Basel, Switzerland – As French rival Sanofi seeks to become the world leader in the market for non-prescription or over-the-counter drugs, Bayer, the German inventor of Aspirin, is also on the look-out for acquisitions to hold on to its position in the sector.
“I’m always interested in acquisitions. (…) If we want to continue to stay a leader, we need to be ready to do the strategic acquisitions that fit into our business,” the head of Bayer’s OTC business, Erica Mann, told journalists on a visit to the group’s site in Basel, Switzerland.
“This market is highly fragmented. (It) will continue to consolidate,” Mann said.
The global market for self-medication drugs amounted to 112 billion euros ($122 billion) in 2014, with the top 10 biggest players accounting for only 30 percent of that.
Earlier this week, Sanofi unveiled a deal to swap its animal health business with the prescription-free division of Germany’s second-biggest pharmaceuticals group Boehringer Ingelheim in a bid to become the world leader in the sector.
Self-medication products cover a whole range of everyday pills and creams, from skincare and painkillers to cold treatments, vitamins and antacid tablets.
“It’s a business that is a lot more stable than prescription drugs, where sales can fall sharply once the patent on a drug has expired” and generic copy-cat medicines can be produced, explained Societe Generale analyst Florent Cespedes.
British group GSK and Swiss rival Novartis have teamed up to become the industry’s number one.
Bayer follows in second place after it spent more than 10 billion euros in 2014 to buy the OTC business of US group Merck & Co.
Bayer’s own range of prescription-free products include Aspirin and the antacid Rennie, but also the ointment Bepanthen, and the antihistamine Claritin and suncreams such as Coppertone, which is acquired from Merck & Co.
– ‘Smaller deals’ –
But following the deal with Merck & Co, the second-biggest acquisition in Bayer’s history, the Germany company might need to “slow down a bit” in view of its huge debt mountain of 19.3 billion euros, said Societe Generale’s Cespedes.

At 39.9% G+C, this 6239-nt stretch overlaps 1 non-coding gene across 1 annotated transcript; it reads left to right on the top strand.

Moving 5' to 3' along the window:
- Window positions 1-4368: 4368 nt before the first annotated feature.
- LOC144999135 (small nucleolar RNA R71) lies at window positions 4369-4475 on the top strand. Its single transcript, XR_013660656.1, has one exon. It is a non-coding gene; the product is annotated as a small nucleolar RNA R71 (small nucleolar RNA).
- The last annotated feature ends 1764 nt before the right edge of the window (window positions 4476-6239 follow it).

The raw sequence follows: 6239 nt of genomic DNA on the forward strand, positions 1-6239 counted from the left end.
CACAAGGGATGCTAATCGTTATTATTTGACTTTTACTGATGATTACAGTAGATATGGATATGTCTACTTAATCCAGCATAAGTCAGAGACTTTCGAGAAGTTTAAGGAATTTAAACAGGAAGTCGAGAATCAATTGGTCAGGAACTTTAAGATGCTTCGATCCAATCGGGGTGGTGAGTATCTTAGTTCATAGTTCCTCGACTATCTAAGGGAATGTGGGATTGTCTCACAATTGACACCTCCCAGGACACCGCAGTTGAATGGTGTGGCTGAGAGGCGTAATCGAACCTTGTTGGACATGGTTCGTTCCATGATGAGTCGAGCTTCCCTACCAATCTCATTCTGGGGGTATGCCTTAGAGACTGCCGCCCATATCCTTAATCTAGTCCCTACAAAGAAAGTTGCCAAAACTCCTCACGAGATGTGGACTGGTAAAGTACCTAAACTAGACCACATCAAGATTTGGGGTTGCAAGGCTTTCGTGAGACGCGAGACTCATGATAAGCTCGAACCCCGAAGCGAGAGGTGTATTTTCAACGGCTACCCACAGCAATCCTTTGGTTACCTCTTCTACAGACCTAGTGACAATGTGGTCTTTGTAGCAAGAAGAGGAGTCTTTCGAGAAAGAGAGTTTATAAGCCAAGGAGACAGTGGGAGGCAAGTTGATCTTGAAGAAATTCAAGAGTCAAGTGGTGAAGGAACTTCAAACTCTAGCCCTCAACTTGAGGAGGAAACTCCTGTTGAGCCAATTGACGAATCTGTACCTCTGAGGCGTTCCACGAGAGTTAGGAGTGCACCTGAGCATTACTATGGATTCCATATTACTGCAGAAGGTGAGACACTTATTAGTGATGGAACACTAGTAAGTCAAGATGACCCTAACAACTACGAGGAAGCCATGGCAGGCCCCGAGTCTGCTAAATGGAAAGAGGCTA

“They can’t make any further major acquisitions, but they could look at smaller deals,” he said.
Bayer’s OTC chief Mann — who joins the company’s overall executive board on January 1 — said her goal “is certainly to pay off the debt as soon as we can. It’s one of the priorities.”
She declined to name any potential takeover targets, but said the division “needs to continue to expand our footprint more aggressively in the Asia-Pacific region,” where Bayer is not among the top three in the sector.
Bayer, nevertheless, acquired Chinese group Dihon in 2014 to become the leading company in the sector in China.
“Scale and scope in this industry are very important. You need to be in that top three in all categories” in the OTC market, Mann said.
Cespedes at Societe Generale agreed.
“Size matters a lot in the sector if you want to be able to negotiate the best prices among distributors. You have to have a certain volume of business,” the analyst said.
Sanofi’s expansion plans would not “change the focus we have for our business. It may change the size of my competitors but not my own strategy,” Mann said, adding that Bayer aimed to grow faster than the market, which is expected to expand by 4.0 percent each year until 2018.
In order to achieve its ambitions, Bayer is looking to market the brands it bought from Merck & Co outside the US as well.
The Coppertone range of sunscreen products, for example, had “significant potential” in other markets, she said.
But the Dr Scholl’s brand of orthopedic sandals would prove more difficult.
It accounts for around 30 percent of the OTC business acquired from Merck & Co, according to John O’Mullane, head of innovation at Bayer Consumer Care.
But Dr Scholl’s sold off its non-US operations in the 1970s and the European business now belongs to British group Reckitt Benckiser.
Bayer is therefore looking to incorporate Dr Scholl’s into one of its own brands or set up a brand new one.
– AFP NEWS